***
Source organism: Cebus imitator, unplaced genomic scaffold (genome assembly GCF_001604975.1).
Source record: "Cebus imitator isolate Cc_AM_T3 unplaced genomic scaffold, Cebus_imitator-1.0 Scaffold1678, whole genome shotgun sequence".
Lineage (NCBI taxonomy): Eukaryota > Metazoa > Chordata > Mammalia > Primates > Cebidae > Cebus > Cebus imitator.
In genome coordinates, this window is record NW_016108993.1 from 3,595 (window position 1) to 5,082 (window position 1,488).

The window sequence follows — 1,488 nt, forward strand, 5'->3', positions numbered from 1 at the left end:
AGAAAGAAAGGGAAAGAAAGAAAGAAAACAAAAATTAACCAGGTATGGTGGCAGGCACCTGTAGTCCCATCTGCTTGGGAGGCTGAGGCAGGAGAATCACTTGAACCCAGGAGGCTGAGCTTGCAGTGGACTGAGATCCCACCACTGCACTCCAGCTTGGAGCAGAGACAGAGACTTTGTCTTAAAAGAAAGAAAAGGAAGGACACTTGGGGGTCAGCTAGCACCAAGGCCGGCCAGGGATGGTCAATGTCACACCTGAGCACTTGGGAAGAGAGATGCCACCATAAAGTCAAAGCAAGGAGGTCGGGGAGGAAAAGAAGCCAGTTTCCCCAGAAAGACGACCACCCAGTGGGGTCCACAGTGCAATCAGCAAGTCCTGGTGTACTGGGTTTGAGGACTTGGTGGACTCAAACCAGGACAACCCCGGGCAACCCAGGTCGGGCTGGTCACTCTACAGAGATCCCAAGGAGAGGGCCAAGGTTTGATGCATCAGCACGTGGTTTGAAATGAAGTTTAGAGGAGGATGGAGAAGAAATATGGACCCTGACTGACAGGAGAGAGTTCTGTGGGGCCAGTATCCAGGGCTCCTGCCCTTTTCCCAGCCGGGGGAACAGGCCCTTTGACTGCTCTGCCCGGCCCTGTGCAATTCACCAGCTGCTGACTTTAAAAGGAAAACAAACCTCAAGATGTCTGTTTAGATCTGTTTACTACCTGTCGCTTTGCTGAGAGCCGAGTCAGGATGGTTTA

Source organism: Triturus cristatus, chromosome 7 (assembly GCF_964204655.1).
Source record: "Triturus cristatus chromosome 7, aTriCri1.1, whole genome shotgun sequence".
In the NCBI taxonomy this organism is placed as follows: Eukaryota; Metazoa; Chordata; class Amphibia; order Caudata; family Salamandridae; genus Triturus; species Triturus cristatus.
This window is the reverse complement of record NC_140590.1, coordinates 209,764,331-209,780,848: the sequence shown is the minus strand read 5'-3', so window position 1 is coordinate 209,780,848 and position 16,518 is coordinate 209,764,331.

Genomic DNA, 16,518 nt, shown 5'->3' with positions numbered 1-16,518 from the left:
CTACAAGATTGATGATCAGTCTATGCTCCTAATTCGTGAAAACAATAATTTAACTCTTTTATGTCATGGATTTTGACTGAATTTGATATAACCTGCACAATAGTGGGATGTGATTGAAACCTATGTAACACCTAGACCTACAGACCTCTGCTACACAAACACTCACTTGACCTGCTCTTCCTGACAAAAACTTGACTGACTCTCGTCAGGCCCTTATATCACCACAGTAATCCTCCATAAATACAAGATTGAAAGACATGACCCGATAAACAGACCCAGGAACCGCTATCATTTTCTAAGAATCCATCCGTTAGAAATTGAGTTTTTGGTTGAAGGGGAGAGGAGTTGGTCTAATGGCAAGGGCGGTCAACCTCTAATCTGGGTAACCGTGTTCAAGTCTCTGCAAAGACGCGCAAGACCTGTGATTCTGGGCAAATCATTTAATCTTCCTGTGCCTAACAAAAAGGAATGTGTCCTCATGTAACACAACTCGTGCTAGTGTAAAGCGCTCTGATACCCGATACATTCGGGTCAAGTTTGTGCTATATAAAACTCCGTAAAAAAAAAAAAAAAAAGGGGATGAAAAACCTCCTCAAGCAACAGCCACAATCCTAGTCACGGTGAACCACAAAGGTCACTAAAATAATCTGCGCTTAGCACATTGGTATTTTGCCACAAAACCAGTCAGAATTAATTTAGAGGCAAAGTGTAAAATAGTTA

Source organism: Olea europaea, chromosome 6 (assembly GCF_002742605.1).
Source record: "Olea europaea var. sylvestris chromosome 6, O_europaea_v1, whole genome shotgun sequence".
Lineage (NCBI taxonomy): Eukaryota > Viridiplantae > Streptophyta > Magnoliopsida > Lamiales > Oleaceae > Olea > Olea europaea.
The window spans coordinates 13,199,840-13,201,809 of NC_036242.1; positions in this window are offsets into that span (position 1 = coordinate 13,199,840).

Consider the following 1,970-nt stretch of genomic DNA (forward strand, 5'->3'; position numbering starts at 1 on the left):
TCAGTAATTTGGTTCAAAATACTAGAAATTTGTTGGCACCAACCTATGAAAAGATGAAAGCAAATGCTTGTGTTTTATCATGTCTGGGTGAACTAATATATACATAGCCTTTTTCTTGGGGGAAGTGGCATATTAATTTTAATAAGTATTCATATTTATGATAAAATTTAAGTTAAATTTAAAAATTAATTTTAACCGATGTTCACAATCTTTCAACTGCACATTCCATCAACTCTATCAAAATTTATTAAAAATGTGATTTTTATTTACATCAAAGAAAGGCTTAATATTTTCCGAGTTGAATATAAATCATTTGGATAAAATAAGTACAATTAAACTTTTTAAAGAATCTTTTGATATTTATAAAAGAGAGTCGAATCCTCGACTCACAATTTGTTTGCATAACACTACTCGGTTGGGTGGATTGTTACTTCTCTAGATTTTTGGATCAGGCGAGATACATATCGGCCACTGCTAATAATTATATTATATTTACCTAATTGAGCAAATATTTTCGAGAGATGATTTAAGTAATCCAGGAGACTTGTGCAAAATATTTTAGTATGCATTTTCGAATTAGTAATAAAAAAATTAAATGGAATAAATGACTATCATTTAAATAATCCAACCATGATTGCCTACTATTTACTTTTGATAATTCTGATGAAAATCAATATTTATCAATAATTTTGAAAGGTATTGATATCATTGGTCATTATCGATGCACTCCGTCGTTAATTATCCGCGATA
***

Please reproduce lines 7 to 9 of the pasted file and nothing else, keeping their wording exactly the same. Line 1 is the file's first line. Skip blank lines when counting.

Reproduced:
Source organism: Triturus cristatus, chromosome 7 (assembly GCF_964204655.1).
Source record: "Triturus cristatus chromosome 7, aTriCri1.1, whole genome shotgun sequence".
In the NCBI taxonomy this organism is placed as follows: Eukaryota; Metazoa; Chordata; class Amphibia; order Caudata; family Salamandridae; genus Triturus; species Triturus cristatus.